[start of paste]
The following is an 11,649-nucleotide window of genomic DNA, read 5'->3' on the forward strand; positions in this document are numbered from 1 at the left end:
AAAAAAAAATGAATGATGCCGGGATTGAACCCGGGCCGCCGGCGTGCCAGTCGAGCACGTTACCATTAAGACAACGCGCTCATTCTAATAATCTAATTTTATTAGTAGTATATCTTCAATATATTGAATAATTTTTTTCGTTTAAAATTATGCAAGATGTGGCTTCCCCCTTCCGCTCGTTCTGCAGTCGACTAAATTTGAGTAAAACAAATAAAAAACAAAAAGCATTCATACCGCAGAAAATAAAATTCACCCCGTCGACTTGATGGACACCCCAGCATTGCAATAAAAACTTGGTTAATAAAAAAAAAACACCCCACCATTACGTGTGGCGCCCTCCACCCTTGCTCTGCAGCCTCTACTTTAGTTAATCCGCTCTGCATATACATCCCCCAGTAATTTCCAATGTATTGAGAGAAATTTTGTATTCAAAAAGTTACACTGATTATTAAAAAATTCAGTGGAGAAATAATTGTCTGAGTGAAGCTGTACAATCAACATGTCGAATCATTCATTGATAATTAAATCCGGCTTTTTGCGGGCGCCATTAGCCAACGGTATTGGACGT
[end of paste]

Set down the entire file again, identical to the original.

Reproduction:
The following is an 11,649-nucleotide window of genomic DNA, read 5'->3' on the forward strand; positions in this document are numbered from 1 at the left end:
AAAAAAAAATGAATGATGCCGGGATTGAACCCGGGCCGCCGGCGTGCCAGTCGAGCACGTTACCATTAAGACAACGCGCTCATTCTAATAATCTAATTTTATTAGTAGTATATCTTCAATATATTGAATAATTTTTTTCGTTTAAAATTATGCAAGATGTGGCTTCCCCCTTCCGCTCGTTCTGCAGTCGACTAAATTTGAGTAAAACAAATAAAAAACAAAAAGCATTCATACCGCAGAAAATAAAATTCACCCCGTCGACTTGATGGACACCCCAGCATTGCAATAAAAACTTGGTTAATAAAAAAAAAACACCCCACCATTACGTGTGGCGCCCTCCACCCTTGCTCTGCAGCCTCTACTTTAGTTAATCCGCTCTGCATATACATCCCCCAGTAATTTCCAATGTATTGAGAGAAATTTTGTATTCAAAAAGTTACACTGATTATTAAAAAATTCAGTGGAGAAATAATTGTCTGAGTGAAGCTGTACAATCAACATGTCGAATCATTCATTGATAATTAAATCCGGCTTTTTGCGGGCGCCATTAGCCAACGGTATTGGACGT